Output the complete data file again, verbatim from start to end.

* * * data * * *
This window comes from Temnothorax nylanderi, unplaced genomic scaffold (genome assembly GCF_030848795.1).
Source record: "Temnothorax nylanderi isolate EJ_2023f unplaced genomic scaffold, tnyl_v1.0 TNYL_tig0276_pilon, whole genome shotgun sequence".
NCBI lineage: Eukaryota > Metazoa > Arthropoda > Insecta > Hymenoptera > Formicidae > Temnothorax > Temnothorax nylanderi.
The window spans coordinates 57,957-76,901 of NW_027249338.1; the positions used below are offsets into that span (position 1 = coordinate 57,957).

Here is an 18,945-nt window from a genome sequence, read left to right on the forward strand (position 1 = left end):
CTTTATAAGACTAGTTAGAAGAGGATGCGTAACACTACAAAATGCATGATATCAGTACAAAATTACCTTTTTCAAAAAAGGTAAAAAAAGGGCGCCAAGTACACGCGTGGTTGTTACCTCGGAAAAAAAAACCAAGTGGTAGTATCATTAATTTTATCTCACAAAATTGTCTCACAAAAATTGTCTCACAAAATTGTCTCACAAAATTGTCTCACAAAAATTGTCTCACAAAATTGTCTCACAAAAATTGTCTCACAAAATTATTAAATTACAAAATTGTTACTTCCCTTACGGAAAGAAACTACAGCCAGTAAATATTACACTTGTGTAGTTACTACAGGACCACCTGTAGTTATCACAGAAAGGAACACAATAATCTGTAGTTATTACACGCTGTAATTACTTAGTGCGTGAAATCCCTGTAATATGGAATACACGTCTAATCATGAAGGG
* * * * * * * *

This window comes from Temnothorax nylanderi, unplaced genomic scaffold (genome assembly GCF_030848795.1).
Source record: "Temnothorax nylanderi isolate EJ_2023f unplaced genomic scaffold, tnyl_v1.0 TNYL_tig0276_pilon, whole genome shotgun sequence".
NCBI lineage: Eukaryota > Metazoa > Arthropoda > Insecta > Hymenoptera > Formicidae > Temnothorax > Temnothorax nylanderi.
The window spans coordinates 57,957-76,901 of NW_027249338.1; the positions used below are offsets into that span (position 1 = coordinate 57,957).

Here is an 18,945-nt window from a genome sequence, read left to right on the forward strand (position 1 = left end):
CTTTATAAGACTAGTTAGAAGAGGATGCGTAACACTACAAAATGCATGATATCAGTACAAAATTACCTTTTTCAAAAAAGGTAAAAAAAGGGCGCCAAGTACACGCGTGGTTGTTACCTCGGAAAAAAAAACCAAGTGGTAGTATCATTAATTTTATCTCACAAAATTGTCTCACAAAAATTGTCTCACAAAATTGTCTCACAAAATTGTCTCACAAAAATTGTCTCACAAAATTGTCTCACAAAAATTGTCTCACAAAATTATTAAATTACAAAATTGTTACTTCCCTTACGGAAAGAAACTACAGCCAGTAAATATTACACTTGTGTAGTTACTACAGGACCACCTGTAGTTATCACAGAAAGGAACACAATAATCTGTAGTTATTACACGCTGTAATTACTTAGTGCGTGAAATCCCTGTAATATGGAATACACGTCTAATCATGAAGGG